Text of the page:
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Formula 1

F1's shocking Leclerc/Stroll let-off is a dangerous example

by Josh Suttill
4 min read

Charles Leclerc and Lance Stroll were deeply fortunate to have taken part in Spanish Grand Prix qualifying unpenalised after their antics in final practice.

Leclerc was irked by Norris getting in his way at the end of FP3 at Turn 5 and then moved towards the McLaren driver, making minor contact in what appeared to be an act of retaliation just before Turn 7.

Leclerc offered a single expletive to his engineer while Norris reported damage and said "he [Leclerc] just drove into me".

It followed a bizarrely similar occurrence between Stroll and Lewis Hamilton that had happened just a couple of corners before at Turn 5, with Stroll making contact with the Mercedes driver.

Both incidents were investigated under Article 33.4 of the sporting regulations, which states: "At no time may a car be driven unnecessarily slowly, erratically or in a manner which could be deemed potentially dangerous to other drivers or any other person". That's the same rule that Fernando Alonso was penalised under for his contribution to George Russell's Australian GP crash.

Both Leclerc and Stroll's manoeuvres were deemed to be "erratic" but not dangerous. A driving reprimand was thus applied to both Leclerc and Stroll based on unspecified "precedents".

It was the first reprimand of 2024 for both drivers (they're allowed four reprimands in a season before they get a grid penalty) so Leclerc and Stroll were able to take part in qualifying as normal - a very lucky escape for both.

Lance Stroll, Aston Martin, F1

The key difference between the stewards' reports on both incidents was that while Stroll admitted "he wanted to express his displeasure to the other driver by pulling over on him at the exit", Leclerc blamed ill-judged car positioning. "[Leclerc] contender that, while trying to get off the racing line before Turn 7, he misjudged the position of his car and made slight contact with [Norris]," the stewards wrote.

Leclerc gave a similar explanation to media after qualifying: "The version is very simple. Lando exited the pitlane, I was behind on a push lap, then when he aborted, I also aborted, I braked to be alongside him and I misjudged. I was on the right, I didn't want to impede either the cars behind, so I was a bit in the middle by being frustrated and looking in the mirrors and trying not to impede, and we collided. But it was more misunderstanding more than anything."

It takes a generous bit of belief to agree with Leclerc's interpretation that he was simply moving off the racing line rather than making a deliberate move, especially given how irate he appeared in the cockpit in the aftermath of the incident. Leclerc insisted "it was never my goal" given the risk of damaging his car right before qualifying. And while that's a perfectly logical take when you're out of the car, we've seen plenty of examples of drivers not thinking about the integrity of their cars when they're behind the wheel and the adrenaline is pumping.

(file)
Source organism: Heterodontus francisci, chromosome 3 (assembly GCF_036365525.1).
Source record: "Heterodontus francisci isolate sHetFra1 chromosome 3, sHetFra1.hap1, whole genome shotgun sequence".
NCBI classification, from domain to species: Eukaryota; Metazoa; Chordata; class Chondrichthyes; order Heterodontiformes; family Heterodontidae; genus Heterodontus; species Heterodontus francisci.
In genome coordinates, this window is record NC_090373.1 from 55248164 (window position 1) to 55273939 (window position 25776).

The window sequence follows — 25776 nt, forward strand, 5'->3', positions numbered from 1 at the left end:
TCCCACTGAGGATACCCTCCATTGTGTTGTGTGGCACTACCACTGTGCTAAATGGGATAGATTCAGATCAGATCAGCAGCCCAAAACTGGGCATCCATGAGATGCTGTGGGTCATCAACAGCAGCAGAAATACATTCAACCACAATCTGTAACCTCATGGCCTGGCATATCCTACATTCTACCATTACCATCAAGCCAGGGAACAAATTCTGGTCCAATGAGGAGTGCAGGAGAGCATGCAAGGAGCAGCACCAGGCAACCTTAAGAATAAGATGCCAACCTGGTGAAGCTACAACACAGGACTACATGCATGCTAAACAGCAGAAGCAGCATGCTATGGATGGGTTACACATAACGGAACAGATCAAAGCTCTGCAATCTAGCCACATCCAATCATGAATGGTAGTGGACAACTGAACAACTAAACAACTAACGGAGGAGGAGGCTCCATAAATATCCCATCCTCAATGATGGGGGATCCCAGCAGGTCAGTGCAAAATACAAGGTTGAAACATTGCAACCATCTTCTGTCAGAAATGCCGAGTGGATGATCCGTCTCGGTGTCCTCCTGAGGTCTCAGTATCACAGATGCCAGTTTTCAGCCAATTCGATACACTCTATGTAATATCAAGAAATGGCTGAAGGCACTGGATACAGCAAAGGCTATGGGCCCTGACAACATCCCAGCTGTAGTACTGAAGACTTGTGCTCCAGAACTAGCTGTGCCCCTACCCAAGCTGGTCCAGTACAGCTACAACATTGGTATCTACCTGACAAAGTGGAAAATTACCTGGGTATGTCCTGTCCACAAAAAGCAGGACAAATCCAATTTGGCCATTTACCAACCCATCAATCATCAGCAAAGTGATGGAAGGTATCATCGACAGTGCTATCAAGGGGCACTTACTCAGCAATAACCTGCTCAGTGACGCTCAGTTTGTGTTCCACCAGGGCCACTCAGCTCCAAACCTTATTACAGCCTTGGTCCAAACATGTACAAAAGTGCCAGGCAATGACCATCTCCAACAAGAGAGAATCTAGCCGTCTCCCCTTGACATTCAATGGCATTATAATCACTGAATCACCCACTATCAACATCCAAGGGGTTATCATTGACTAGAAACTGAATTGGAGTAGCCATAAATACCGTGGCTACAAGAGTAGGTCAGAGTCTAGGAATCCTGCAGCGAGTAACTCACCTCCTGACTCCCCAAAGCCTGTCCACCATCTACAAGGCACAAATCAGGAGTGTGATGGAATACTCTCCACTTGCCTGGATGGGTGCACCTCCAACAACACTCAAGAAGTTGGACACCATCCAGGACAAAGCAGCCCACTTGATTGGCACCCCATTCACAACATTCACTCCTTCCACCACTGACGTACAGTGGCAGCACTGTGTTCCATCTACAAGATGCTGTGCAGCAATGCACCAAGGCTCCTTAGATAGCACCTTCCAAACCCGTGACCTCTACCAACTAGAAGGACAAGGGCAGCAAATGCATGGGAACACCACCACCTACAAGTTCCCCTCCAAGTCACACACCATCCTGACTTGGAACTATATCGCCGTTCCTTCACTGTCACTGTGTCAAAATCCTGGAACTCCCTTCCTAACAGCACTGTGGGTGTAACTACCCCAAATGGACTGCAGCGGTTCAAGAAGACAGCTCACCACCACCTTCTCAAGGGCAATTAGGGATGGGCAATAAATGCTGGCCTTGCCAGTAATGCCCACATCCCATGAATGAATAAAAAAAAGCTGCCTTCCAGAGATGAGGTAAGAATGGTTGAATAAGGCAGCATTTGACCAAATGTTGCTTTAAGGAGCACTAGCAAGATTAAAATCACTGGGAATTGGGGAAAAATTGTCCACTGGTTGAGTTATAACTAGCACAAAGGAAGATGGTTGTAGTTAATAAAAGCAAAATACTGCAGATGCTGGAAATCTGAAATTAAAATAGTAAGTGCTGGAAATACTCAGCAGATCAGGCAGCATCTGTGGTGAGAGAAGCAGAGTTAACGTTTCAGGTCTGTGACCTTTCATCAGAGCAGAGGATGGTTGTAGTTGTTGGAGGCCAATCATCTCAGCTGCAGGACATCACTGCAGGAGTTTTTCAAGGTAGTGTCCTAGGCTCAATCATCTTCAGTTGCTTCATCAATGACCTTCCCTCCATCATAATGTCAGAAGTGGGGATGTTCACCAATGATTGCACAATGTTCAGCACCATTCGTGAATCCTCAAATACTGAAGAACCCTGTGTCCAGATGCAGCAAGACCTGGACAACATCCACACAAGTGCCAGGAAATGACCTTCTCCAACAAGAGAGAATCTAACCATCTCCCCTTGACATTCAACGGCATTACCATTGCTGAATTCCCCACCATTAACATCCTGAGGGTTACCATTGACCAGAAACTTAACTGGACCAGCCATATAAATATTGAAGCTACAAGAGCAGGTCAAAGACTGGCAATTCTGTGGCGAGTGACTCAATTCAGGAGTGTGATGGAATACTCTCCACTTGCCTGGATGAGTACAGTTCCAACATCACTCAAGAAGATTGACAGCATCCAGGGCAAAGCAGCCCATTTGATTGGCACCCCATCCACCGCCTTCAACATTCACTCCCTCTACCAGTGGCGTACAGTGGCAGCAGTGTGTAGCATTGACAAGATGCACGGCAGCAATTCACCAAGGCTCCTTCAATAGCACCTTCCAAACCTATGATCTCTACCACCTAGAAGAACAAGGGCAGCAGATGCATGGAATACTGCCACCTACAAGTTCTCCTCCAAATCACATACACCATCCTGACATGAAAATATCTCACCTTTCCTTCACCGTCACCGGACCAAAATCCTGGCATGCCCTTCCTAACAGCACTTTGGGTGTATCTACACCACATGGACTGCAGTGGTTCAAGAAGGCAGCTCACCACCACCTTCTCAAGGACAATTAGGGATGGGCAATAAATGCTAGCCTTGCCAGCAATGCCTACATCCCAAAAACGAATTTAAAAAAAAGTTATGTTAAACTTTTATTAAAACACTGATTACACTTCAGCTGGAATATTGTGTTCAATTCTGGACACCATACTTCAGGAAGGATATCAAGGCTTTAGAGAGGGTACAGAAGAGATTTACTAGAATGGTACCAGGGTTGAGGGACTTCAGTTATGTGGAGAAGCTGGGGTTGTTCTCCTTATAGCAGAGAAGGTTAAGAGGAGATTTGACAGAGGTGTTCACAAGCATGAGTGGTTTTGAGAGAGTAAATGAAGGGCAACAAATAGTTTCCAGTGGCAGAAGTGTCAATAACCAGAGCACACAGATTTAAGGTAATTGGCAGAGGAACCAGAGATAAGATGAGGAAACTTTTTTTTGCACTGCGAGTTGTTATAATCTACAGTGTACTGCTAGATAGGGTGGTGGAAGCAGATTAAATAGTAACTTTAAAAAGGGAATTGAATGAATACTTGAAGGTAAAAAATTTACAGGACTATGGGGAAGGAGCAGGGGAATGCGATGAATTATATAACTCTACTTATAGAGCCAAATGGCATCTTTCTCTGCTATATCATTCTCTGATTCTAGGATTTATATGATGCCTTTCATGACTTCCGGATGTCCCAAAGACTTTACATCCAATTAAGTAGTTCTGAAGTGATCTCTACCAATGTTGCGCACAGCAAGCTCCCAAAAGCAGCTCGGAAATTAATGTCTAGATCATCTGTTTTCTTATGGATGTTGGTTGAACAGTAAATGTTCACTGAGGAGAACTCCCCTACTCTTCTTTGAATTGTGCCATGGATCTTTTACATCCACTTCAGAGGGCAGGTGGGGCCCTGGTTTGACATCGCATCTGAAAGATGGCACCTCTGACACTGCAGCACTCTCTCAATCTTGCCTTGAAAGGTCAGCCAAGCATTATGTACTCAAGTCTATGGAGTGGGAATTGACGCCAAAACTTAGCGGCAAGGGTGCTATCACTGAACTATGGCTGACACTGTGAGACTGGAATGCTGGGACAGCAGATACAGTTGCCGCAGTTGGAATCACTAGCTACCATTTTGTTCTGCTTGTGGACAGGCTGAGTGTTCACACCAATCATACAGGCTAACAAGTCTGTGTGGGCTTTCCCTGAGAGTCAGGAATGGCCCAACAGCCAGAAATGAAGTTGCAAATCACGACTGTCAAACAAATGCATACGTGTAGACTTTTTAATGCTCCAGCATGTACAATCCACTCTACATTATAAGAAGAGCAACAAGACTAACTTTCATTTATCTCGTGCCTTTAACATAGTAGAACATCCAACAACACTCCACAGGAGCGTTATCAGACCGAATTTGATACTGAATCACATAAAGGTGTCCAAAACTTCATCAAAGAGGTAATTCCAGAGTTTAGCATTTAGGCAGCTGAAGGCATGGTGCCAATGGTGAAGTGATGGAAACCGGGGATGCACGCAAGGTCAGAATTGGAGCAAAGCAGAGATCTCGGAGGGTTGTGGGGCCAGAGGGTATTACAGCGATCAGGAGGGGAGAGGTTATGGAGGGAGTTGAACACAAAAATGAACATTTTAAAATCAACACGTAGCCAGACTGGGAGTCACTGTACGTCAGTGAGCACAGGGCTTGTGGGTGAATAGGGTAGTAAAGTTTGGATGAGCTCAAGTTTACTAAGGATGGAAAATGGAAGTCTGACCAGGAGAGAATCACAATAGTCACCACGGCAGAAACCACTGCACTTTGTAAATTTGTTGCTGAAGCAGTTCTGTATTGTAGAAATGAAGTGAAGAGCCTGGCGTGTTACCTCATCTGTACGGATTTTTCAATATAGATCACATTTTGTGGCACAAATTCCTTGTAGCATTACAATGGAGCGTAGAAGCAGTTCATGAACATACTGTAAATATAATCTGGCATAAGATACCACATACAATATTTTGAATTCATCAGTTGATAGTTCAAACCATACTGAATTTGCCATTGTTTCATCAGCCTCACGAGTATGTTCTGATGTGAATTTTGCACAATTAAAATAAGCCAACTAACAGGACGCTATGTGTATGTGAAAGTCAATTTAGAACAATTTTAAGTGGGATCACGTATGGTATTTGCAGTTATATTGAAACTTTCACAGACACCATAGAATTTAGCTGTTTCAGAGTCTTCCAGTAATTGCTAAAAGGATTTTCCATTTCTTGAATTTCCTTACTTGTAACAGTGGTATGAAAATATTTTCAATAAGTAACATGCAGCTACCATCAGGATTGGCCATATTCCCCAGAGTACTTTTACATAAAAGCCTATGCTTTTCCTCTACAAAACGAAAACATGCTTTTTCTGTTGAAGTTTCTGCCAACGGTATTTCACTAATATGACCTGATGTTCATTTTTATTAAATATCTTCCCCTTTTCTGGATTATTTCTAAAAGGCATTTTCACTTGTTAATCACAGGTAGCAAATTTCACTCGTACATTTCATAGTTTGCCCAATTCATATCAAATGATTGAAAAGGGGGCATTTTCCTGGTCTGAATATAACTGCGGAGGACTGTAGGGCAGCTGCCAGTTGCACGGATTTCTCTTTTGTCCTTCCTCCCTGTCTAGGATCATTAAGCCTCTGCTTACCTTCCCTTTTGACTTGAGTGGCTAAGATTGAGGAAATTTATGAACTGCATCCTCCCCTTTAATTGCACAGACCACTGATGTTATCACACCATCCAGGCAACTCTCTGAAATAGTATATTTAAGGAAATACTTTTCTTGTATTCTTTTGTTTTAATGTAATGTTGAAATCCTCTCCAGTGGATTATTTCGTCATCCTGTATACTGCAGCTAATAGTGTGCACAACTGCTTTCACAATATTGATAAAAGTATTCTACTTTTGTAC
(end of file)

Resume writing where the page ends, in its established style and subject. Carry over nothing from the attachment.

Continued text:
You have to at least credit Stroll for admitting his intent, as with Leclerc it was quite clear what the purpose of the "erratic" move was.

Bizarrely, the stewards prefixed saying Leclerc's move was erratic but not dangerous with "irrespective of any possible intent", which seems to indicate evidence of intent won't have changed the punishment. And that's wrong.

There should be a difference between a driver making an erratic ill-judged move that's an unforced error and a driver making an erratic move that's premeditated, i.e. the purpose of the move is making contact with, or at the very least intimidating, another driver.

Intent is difficult to prove but, as with any stewards' decision, they simply have to make the best judgement call based on the evidence available to them and that all pointed to Leclerc making a deliberate move.

The kind of deliberate move that should warrant a proper penalty, whether that be a grid penalty or even the threat of disqualification from qualifying.

You can't use your car as a weapon to make your point. Even if it's at a comparatively low speed, it's reckless and dangerous to all those involved. It's exactly why the stewards came down so hard on Sebastian Vettel with a stop-and-go penalty for deliberately tapping Hamilton's Mercedes behind the safety car at the 2017 Azerbaijan Grand Prix - surely one of the most worthwhile precedents, even if that was in a race seven years ago.

Lewis Hamilton and Sebastian Vettel, F1

It also sets a worrying example for every driver on the motorsport ladder. The lack of punishment is telling young drivers from karting to Formula 2 that, as long as it's a minor move at low-speed during practice, they can now go and get their justice on track by tapping another car - as long as they can create enough reasonable doubt about what they intended to do. Harsher action here could have been a great response to the strange amount of leniency shown for a deliberate clash in Formula 3 earlier this year.

Neither Leclerc nor Stroll are dangerous drivers. Leclerc has zero penalty points and is often a shining example of a clean racer but that previous clean record shouldn't prevent this one moment of recklessness from having proper consequences.

A reprimand can also be given for all manner of minor infringements. Using your car to act out against another driver is not comparable to minor impeding infringements in practice. And doing so should be deemed "dangerous".

If it isn't deemed "dangerous" as per the rules, then the rules are not fit for purpose.

After all, it's down to the stewards to deliver justice, never the driver and it's been thoroughly the wrong way around at the Spanish GP.

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